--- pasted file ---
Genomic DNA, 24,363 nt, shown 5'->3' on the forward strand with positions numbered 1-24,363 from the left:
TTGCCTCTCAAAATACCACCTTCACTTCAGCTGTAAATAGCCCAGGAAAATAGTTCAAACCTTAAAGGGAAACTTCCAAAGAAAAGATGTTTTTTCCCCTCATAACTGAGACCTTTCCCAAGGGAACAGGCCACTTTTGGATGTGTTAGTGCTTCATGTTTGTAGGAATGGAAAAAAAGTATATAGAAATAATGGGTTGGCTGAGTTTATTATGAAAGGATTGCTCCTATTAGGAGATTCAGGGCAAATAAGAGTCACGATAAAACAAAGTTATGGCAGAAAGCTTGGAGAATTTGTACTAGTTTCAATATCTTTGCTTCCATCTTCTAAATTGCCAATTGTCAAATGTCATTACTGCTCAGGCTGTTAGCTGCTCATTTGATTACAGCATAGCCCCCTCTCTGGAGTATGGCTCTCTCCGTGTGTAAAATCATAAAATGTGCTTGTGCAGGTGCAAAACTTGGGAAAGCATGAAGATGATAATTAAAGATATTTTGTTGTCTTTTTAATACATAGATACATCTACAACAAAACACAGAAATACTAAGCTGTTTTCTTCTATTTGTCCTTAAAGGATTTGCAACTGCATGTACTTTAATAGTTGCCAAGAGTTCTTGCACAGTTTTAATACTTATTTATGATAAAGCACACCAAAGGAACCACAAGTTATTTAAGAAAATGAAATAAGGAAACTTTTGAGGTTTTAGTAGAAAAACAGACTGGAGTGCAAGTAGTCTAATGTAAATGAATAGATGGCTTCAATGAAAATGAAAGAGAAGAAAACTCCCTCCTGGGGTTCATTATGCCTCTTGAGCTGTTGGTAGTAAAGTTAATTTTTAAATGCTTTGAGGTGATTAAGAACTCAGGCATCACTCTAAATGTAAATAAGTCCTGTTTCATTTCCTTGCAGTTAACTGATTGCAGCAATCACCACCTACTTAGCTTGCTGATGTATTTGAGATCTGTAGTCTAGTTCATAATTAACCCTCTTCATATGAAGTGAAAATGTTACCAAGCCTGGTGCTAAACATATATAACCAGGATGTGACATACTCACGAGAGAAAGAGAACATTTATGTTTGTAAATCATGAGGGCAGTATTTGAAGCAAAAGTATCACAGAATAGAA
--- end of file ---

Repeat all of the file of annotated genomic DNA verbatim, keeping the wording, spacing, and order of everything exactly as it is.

Genomic DNA, 24,363 nt, shown 5'->3' on the forward strand with positions numbered 1-24,363 from the left:
TTGCCTCTCAAAATACCACCTTCACTTCAGCTGTAAATAGCCCAGGAAAATAGTTCAAACCTTAAAGGGAAACTTCCAAAGAAAAGATGTTTTTTCCCCTCATAACTGAGACCTTTCCCAAGGGAACAGGCCACTTTTGGATGTGTTAGTGCTTCATGTTTGTAGGAATGGAAAAAAAGTATATAGAAATAATGGGTTGGCTGAGTTTATTATGAAAGGATTGCTCCTATTAGGAGATTCAGGGCAAATAAGAGTCACGATAAAACAAAGTTATGGCAGAAAGCTTGGAGAATTTGTACTAGTTTCAATATCTTTGCTTCCATCTTCTAAATTGCCAATTGTCAAATGTCATTACTGCTCAGGCTGTTAGCTGCTCATTTGATTACAGCATAGCCCCCTCTCTGGAGTATGGCTCTCTCCGTGTGTAAAATCATAAAATGTGCTTGTGCAGGTGCAAAACTTGGGAAAGCATGAAGATGATAATTAAAGATATTTTGTTGTCTTTTTAATACATAGATACATCTACAACAAAACACAGAAATACTAAGCTGTTTTCTTCTATTTGTCCTTAAAGGATTTGCAACTGCATGTACTTTAATAGTTGCCAAGAGTTCTTGCACAGTTTTAATACTTATTTATGATAAAGCACACCAAAGGAACCACAAGTTATTTAAGAAAATGAAATAAGGAAACTTTTGAGGTTTTAGTAGAAAAACAGACTGGAGTGCAAGTAGTCTAATGTAAATGAATAGATGGCTTCAATGAAAATGAAAGAGAAGAAAACTCCCTCCTGGGGTTCATTATGCCTCTTGAGCTGTTGGTAGTAAAGTTAATTTTTAAATGCTTTGAGGTGATTAAGAACTCAGGCATCACTCTAAATGTAAATAAGTCCTGTTTCATTTCCTTGCAGTTAACTGATTGCAGCAATCACCACCTACTTAGCTTGCTGATGTATTTGAGATCTGTAGTCTAGTTCATAATTAACCCTCTTCATATGAAGTGAAAATGTTACCAAGCCTGGTGCTAAACATATATAACCAGGATGTGACATACTCACGAGAGAAAGAGAACATTTATGTTTGTAAATCATGAGGGCAGTATTTGAAGCAAAAGTATCACAGAATAGAA